I’m sitting at work the other day and one of my co-workers calls and we start talking about my wife’s pregnancy. “How’s she feeling? Are you doing ok? How are all the kids taking it? Have you picked out names?” Etc., etc. This is a female co-worker and to me its an odd thing how women feel no hesitation to ask personal questions whether they know you well or not. Guys don’t do this. My male co-workers and friends barely bring the pregnancy subject up. When they do, it’s more in the form of sympathy for my perceived plight than anything else. They’d rather talk about the Blackhawks anyway, and so would I.
I digress. During the female co-worker’s question and answer session with me (I’m going to call her Tricia), she asked if we had picked out names yet and I told her not yet and that I didn’t know the sex of the baby, but that we had talked about some possibilities. I do know Tricia fairly well so her questions really didn’t bother me. I remember she asked me if I liked Elliot as a boy’s name? (I actually do.) And then, when I made a joking comment to Tricia (a black woman) that Elliot is a very “white” name, she said, “You know, your baby is going to be black.”
On cue, I responded, “No way. She’s light-skinned and I’m well, you know. So black isn’t possible.”
“I’m not talking about that,” Tricia answered. “In the eyes of society, your child will be black.” In the seventh month of the pregnancy, I admit that I haven’t given this concept much thought whatsoever. Of course my wife and I have discussed having a biracial or mixed race child and we have discussed raising a child with a Jewish father and a gentile mother. We’ve talked about the best places to live and raise our child. But, we’ve never talked about having a black child.
Tricia, who is married to a black man and has two daughters, had previously explained to me, before my wife was pregnant, that she named her daughters Kate and Andrea so that when the classroom teacher is calling attendance or the admissions staff person is looking at the application, there won’t be an immediate assumption that the children are black. “Makes sense,” I thought then, but sad as well.
What happened to the concept of a biracial or mixed race child? I wondered. Tricia continued, “You can call the child biracial, but everyone will think of her as black. It’s not like how your people determine if the child is Jewish based on the fact that the mother is Jewish. If one parent is black, the child is black. That’s just how it is.”
I tried to find some clarification of this concept on a variety of websites, but I kept getting directed to forums where the topic was “White Father, Black Mother and their Children” or something similar. In all of those sites, the topic went from the color of the child’s skin – apparently the consensus is the skin will be whiter if the mother is white – to the racists who declare interracial marriage appalling and the resulting offspring as disgusting.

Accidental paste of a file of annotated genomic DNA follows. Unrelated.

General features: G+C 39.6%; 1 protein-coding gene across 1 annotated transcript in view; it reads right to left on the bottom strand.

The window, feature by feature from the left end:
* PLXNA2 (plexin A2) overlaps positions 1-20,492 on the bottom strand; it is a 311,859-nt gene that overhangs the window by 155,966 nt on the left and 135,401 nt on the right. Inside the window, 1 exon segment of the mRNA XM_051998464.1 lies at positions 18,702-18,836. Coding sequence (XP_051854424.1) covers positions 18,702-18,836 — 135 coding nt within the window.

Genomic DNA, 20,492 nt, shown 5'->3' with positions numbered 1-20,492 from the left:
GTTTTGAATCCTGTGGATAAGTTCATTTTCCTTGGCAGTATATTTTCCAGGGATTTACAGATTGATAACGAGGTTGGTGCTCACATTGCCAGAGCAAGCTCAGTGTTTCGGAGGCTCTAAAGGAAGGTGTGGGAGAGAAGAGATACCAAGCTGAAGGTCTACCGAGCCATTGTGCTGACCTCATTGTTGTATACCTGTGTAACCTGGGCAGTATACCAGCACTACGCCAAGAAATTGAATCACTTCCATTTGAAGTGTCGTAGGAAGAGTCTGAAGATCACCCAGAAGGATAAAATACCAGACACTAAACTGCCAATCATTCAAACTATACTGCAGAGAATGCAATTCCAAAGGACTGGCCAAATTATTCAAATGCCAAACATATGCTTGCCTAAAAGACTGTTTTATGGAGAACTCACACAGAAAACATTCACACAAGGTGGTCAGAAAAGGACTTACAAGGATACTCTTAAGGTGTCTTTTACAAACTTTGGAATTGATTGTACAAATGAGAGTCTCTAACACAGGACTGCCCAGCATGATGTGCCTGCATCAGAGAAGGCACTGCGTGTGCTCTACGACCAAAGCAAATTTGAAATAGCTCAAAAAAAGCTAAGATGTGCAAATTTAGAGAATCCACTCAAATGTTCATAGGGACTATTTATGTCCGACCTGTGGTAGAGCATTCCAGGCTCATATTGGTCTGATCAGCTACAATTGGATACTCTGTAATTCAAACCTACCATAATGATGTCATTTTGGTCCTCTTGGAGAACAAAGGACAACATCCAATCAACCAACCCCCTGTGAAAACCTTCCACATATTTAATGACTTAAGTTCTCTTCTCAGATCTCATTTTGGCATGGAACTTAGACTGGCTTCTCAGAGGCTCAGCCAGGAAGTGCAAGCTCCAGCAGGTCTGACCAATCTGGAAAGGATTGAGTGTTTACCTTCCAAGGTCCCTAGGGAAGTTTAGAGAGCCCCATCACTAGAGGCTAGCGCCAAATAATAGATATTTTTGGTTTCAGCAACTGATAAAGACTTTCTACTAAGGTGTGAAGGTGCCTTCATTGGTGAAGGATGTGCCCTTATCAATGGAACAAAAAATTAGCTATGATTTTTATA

To me, this is not and never has been a skin tone issue, but an identification question. How will a child, raised by a black mother and white father identify him/herself? I intend to work on this question so that I’m not caught off guard in another conversation on the topic, and so that I can provide insight when necessary.
To that end, it was curious to see the position taken by the National Association of Black Social Workers which has argued that biracial children should be treated as completely black. Consistent with this view, courts and adoption agencies usually categorize biracial children as black when considering placement. The primary justification for this treatment is that, in the eyes of American society, a biracial child is black and, therefore, must identify positively with being black and must be able to cope with discrimination toward her as a black person. … As a result, the NABSW concludes that when an adoption or custody proceeding concerns a biracial child, a court or adoption agency should favor placing the child with Black parents.
The more I looked into the issue – talking to people and reading what I could find – the more it seemed that Tricia was right. And, I started to think that I must be some kind of fool to have not even considered this before my recent conversation. Perhaps my foolishness is based on the fact that race really doesn’t matter to me while it still does matter to a significant segment of our society.
I have heard President Obama refer to himself as a “biracial black man.” That is his conclusion, his characterization and, as such, should be good enough for the rest of us. But, with race and the difficulties that people have in discussing the issues and accepting each other, nothing ever seems “good enough.”
As the future parents of a biracial, multiracial, mixed, black/white, or “whack” (I made that up) child, it will be our job to create some kind of foundation and hope that the child grows up confident and secure with whatever he/she sees in the mirror and feels inside. To help that process, I intend to rely on my instincts, research, conversations, and experience. I also intend to stay off internet forums.
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